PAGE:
There is a cat-and-mouse game that starts every day after testimony ends in the Kwame Kilpatrick corruption trial.
Kilpatrick, his father, Bernard, and pal, Bobby Ferguson, leave court, saying zilch as hungry reporters hover, trying to feed newspapers, airtime and websites with quotes, photos and video.
If we’re lucky, a defense lawyer musters a defense.
Kilpatrick, a skilled politician who knows the power of the press, is a master of saying plenty by saying nothing.
One day, he pointed across Fort Street, outside the photographers ” viewfinders,” at an empty sidewalk lined with imaginary supporters, guaranteeing dramatic images.
Some witnesses, meanwhile, try to slink away, unnoticed amid the media scrum.
Some use newspapers to shield their faces, or hide behind courthouse pillars. Some, like Emma Bell, the over-the shoulder-kickback-holder wearing Kilpatrick fundraiser, try to brave the scrum, but blubber amid the shutter clicks and questions.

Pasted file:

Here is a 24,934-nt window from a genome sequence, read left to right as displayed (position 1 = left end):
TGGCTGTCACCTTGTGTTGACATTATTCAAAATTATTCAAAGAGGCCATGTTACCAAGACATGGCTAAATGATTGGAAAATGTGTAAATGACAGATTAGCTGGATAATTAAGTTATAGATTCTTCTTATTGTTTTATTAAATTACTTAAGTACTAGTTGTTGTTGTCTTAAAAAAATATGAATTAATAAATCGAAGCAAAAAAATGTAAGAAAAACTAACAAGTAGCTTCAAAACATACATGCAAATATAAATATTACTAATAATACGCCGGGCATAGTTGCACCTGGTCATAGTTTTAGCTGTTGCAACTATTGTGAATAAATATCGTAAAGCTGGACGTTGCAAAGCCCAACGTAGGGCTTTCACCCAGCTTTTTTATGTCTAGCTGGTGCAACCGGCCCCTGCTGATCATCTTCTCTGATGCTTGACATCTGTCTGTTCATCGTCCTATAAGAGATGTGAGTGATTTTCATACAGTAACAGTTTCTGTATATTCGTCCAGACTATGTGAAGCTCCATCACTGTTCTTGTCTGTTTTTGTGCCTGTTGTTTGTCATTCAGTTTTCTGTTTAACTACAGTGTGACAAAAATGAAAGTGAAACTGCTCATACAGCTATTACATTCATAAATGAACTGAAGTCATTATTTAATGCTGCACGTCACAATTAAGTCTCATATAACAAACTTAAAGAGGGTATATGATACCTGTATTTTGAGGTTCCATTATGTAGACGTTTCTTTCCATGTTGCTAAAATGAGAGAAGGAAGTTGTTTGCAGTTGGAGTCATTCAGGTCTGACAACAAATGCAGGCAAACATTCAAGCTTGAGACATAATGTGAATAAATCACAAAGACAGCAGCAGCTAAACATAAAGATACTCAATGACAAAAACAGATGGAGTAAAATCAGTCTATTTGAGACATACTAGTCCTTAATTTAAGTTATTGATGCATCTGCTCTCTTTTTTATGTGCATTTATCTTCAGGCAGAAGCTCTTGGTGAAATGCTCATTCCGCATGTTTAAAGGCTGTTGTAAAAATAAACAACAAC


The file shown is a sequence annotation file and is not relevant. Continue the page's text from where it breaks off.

Cobo Center contractor Karl Kado stood firm Monday on the first floor of federal court, shadowed by two reporters.
He chatted with a federal agent near the Lafayette exit, hatching an escape plan.
The agent peeled away.
The reporters watched.
Still no agent. Still no escort. Still no ride.
Suddenly, a dusty blue Chevrolet Malibu pulled up outside court.
It was the federal agent.
Kado spotted his ride from inside while standing atop the courthouse steps.
Instead of following Bernard Kilpatrick’s lead and braving the gauntlet of reporters, photographers and videographers stationed across Lafayette, Kado descended the stairs. He was about 20 feet from the Malibu.
The shooters filmed away, hoping for something useful after waiting for hours to replace Kado’s glowering mugshot.
As Kado hit the sidewalk, pedestrians photobombed the scene, crossing in front of the West Bloomfield Township man and threatening to ruin the shot.
The News’ shooter David Guralnick adjusted on the fly.
Here’s his shot.